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ACCOUNTING FOR RATE VARIATION AMONG LINEAGES IN COMPARATIVE DEMOGRAPHIC ANALYSES

Overview of attention for article published in Evolution, July 2014
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3 tweeters

Citations

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23 Dimensions

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47 Mendeley
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Title
ACCOUNTING FOR RATE VARIATION AMONG LINEAGES IN COMPARATIVE DEMOGRAPHIC ANALYSES
Published in
Evolution, July 2014
DOI 10.1111/evo.12469
Pubmed ID
Authors

Andrew G. Hope, Simon Y. W. Ho, Jason L. Malaney, Joseph A. Cook, Sandra L. Talbot

Abstract

Genetic analyses of contemporary populations can be used to estimate the demographic histories of species within an ecological community. Comparison of these demographic histories can shed light on community responses to past climatic events. However, species experience different rates of molecular evolution, and this presents a major obstacle to comparative demographic analyses. We address this problem by using a Bayesian relaxed-clock method to estimate the relative evolutionary rates of 22 small mammal taxa distributed across northwestern North America. We found that estimates of the relative molecular substitution rate for each taxon were consistent across the range of sampling schemes that we compared. Using three different reference rates, we rescaled the relative rates so that they could be used to estimate absolute evolutionary timescales. Accounting for rate variation among taxa led to temporal shifts in our skyline-plot estimates of demographic history, highlighting both uniform and idiosyncratic evolutionary responses to directional climate trends for distinct ecological subsets of the small mammal community. Our approach can be used in evolutionary analyses of populations from multiple species, including comparative demographic studies.

Twitter Demographics

The data shown below were collected from the profiles of 3 tweeters who shared this research output. Click here to find out more about how the information was compiled.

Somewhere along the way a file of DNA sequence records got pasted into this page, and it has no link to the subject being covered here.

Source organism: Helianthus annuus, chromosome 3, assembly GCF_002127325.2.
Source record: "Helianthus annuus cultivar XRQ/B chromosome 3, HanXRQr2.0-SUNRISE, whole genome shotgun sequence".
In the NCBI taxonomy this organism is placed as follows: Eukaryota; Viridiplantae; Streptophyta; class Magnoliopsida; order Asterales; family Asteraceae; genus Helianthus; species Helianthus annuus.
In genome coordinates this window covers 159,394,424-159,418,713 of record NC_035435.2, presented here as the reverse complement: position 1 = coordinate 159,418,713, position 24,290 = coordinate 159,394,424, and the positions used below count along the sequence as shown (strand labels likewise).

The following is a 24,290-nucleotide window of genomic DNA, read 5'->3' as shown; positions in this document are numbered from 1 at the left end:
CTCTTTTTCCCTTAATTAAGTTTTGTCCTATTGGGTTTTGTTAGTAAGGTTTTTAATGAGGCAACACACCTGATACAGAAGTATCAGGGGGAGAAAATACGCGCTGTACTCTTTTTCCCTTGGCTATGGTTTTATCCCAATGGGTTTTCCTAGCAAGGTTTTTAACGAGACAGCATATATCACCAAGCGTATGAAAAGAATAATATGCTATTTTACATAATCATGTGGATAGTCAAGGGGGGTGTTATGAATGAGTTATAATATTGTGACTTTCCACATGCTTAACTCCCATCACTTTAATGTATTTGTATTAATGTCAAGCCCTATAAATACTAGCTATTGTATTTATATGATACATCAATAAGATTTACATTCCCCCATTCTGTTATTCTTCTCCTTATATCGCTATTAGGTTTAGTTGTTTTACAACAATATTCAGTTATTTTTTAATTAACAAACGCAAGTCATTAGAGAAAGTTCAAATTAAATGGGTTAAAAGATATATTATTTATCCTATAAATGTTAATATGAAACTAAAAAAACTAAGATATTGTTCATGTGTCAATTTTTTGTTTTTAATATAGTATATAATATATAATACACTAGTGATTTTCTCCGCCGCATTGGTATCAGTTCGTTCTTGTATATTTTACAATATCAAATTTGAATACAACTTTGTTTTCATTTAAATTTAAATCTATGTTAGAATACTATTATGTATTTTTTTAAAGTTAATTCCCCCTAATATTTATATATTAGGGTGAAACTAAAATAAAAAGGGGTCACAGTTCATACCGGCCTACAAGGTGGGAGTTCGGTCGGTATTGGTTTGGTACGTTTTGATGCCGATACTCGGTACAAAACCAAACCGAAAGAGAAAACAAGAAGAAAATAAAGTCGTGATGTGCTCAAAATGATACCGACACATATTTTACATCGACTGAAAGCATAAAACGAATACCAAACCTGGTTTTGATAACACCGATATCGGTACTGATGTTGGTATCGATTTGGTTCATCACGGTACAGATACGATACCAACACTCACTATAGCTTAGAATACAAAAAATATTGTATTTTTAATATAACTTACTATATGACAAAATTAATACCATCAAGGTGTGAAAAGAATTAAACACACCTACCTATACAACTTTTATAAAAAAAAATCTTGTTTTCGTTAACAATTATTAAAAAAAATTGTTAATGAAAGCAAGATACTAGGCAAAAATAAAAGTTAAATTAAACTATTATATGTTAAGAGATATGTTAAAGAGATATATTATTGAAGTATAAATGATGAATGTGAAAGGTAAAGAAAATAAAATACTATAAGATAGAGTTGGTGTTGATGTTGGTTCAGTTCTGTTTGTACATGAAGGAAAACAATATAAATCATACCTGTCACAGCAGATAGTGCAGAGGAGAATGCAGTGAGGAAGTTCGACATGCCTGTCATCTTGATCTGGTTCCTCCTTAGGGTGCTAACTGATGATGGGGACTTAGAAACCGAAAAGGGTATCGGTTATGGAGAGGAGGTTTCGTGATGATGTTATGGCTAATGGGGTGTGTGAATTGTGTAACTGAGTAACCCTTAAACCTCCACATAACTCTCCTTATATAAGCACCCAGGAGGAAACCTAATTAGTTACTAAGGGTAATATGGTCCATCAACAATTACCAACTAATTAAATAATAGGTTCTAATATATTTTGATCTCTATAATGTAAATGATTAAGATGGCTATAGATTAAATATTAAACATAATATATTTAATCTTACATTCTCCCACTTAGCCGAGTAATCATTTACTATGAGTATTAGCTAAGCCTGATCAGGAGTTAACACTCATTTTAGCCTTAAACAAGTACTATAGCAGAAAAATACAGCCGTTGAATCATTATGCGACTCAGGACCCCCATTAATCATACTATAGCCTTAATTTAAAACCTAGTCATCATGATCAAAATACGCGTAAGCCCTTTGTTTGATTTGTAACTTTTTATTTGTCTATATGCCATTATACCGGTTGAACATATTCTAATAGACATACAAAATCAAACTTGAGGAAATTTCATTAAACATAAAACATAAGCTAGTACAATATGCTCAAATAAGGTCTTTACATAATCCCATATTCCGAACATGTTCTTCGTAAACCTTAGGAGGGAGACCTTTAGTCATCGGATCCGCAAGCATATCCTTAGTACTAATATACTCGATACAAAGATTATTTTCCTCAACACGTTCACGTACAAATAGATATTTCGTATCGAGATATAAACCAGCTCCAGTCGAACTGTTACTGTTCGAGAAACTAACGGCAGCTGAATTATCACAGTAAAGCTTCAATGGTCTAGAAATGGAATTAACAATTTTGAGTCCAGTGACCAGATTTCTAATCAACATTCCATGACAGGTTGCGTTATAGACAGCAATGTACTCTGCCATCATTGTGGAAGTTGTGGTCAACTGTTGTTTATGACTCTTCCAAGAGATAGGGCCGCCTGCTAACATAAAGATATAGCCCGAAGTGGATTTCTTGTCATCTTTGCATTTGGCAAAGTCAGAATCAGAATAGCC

Mendeley readers

The data shown below were compiled from readership statistics for 47 Mendeley readers of this research output. Click here to see the associated Mendeley record.

Geographical breakdown

Country Count As %
Chile 1 2%
United States 1 2%
Germany 1 2%
Brazil 1 2%
Unknown 43 91%

Demographic breakdown

Readers by professional status Count As %
Student > Ph. D. Student 13 28%
Researcher 11 23%
Student > Master 6 13%
Professor > Associate Professor 4 9%
Other 3 6%
Other 6 13%
Unknown 4 9%
Readers by discipline Count As %
Agricultural and Biological Sciences 26 55%
Biochemistry, Genetics and Molecular Biology 8 17%
Environmental Science 4 9%
Chemical Engineering 1 2%
Unknown 8 17%

Attention Score in Context

This research output has an Altmetric Attention Score of 2. This is our high-level measure of the quality and quantity of online attention that it has received. This Attention Score, as well as the ranking and number of research outputs shown below, was calculated when the research output was last mentioned on 18 June 2014.
All research outputs
#8,809,079
of 15,015,674 outputs
Outputs from Evolution
#3,031
of 3,970 outputs
Outputs of similar age
#88,473
of 190,703 outputs
Outputs of similar age from Evolution
#53
of 75 outputs
Altmetric has tracked 15,015,674 research outputs across all sources so far. This one is in the 39th percentile – i.e., 39% of other outputs scored the same or lower than it.
So far Altmetric has tracked 3,970 research outputs from this source. They typically receive more attention than average, with a mean Attention Score of 9.0. This one is in the 21st percentile – i.e., 21% of its peers scored the same or lower than it.
Older research outputs will score higher simply because they've had more time to accumulate mentions. To account for age we can compare this Altmetric Attention Score to the 190,703 tracked outputs that were published within six weeks on either side of this one in any source. This one has gotten more attention than average, scoring higher than 50% of its contemporaries.
We're also able to compare this research output to 75 others from the same source and published within six weeks on either side of this one. This one is in the 25th percentile – i.e., 25% of its contemporaries scored the same or lower than it.